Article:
AUGUSTA, Maine (NEWS CENTER) -- Two weeks after Election Day, one state Senate race still isn't decided. Democrats are disputing the results of the Senate District 25 recount because of nine disputed and several missing ballots.
The unofficial count on Nov. 4 was very close and Democrat Cathy Breen looked like the winner by roughly 30 votes. Tuesday's Secretary of State recount showed that Republican Cathy Manchester had won by 11 votes.
The two sides cannot decide on nine disputed ballots, where the marks are so unclear that it's difficult to decide who exactly voter intended. There are also other ballots that are missing. Secretary of State Matt Dunlap said no one has done anything wrong, but that it appears some ballots were misplaced before or during the recount. He said there are six ballots unaccounted, while Democrats said there are ten. As a result of that uncertainty, Democratic Party lawyer Kate Knox said she refused to sign off on the vote total Tuesday night, meaning the race will now get decided by the Senate itself.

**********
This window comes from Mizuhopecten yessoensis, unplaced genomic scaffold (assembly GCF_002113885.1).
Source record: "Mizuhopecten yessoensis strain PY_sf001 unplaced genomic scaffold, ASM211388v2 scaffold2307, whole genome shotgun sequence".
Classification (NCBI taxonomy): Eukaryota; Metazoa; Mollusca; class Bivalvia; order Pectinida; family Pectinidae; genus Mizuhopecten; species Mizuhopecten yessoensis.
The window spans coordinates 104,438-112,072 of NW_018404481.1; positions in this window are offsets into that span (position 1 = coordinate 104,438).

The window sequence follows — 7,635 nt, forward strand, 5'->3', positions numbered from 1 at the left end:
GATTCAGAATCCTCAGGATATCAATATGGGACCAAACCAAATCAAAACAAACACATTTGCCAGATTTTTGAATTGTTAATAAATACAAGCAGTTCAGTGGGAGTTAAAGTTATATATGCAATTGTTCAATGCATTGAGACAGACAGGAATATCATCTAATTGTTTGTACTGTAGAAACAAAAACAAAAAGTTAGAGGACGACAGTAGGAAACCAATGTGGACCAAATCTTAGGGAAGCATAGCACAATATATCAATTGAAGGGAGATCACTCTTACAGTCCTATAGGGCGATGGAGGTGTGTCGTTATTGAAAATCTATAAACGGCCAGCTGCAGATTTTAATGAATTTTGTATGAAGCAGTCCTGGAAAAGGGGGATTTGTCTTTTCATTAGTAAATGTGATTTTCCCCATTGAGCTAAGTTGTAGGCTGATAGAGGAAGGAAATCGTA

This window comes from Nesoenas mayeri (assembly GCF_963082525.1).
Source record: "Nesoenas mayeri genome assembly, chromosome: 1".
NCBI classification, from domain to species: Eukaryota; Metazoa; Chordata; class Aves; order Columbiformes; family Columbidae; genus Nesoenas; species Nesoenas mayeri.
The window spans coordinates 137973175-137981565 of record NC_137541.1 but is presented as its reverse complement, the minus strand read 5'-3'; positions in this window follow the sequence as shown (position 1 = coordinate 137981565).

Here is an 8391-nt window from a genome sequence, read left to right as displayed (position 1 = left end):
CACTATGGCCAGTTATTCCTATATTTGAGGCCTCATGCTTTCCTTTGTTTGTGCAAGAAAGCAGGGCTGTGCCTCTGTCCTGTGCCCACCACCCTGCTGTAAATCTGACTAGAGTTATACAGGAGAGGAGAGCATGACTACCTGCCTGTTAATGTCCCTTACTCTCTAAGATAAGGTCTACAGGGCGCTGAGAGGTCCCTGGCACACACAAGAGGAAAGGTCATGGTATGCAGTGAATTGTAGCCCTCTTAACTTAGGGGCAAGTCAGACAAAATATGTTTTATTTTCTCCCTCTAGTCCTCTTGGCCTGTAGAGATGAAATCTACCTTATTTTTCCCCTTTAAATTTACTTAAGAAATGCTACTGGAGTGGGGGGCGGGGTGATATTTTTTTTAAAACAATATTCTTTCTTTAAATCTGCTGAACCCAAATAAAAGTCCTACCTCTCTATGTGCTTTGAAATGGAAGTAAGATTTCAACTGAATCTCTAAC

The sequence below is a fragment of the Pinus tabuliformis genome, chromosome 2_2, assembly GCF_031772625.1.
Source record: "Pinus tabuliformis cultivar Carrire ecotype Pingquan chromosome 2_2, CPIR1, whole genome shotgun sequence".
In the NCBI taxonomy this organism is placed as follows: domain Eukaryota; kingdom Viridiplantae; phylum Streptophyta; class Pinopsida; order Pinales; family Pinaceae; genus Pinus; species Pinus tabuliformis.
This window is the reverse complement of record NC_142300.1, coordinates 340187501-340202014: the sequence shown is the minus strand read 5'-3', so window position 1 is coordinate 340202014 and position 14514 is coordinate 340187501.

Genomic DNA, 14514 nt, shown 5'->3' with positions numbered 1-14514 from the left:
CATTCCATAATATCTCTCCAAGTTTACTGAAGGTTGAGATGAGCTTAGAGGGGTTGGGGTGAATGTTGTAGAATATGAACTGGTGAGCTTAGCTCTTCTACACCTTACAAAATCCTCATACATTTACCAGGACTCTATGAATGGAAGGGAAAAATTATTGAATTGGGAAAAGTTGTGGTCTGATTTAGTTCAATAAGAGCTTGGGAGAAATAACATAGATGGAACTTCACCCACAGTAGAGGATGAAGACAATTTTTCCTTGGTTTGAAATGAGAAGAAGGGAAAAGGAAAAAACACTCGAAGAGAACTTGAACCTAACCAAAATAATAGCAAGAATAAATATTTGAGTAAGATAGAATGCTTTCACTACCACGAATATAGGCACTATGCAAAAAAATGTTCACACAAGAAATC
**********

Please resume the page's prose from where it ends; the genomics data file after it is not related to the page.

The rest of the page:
How the process will exactly proceed is unclear. Lawyers for both parties said Senate rules don't spell out the process. They do agree that the new, Republican-controlled Senate will get to form a committee to examine the ballots, and eventually decide the winner. Republican lawyer Josh Tardy said he's confident Manchester will prevail. Democratic attorney Kate Knox said there are more than enough disputed and missing ballots to swing the race back to Breen.
The result won't have much impact in the Senate, where Republicans already have won a large majority. There is a chance it could influence the elections for Attorney General, State Treasurer and Secretary of State. The House and Senate must approve those positions, and one more Republican would make it possible for Gov. Paul LePage to successfully appoint new people.
The outcome won't be known until after the new Senate is sworn in Dec. 3. Before that day, Secretary Dunlap will have to name a provisional winner. The Constitution and rules are apparently unclear on that matter as well.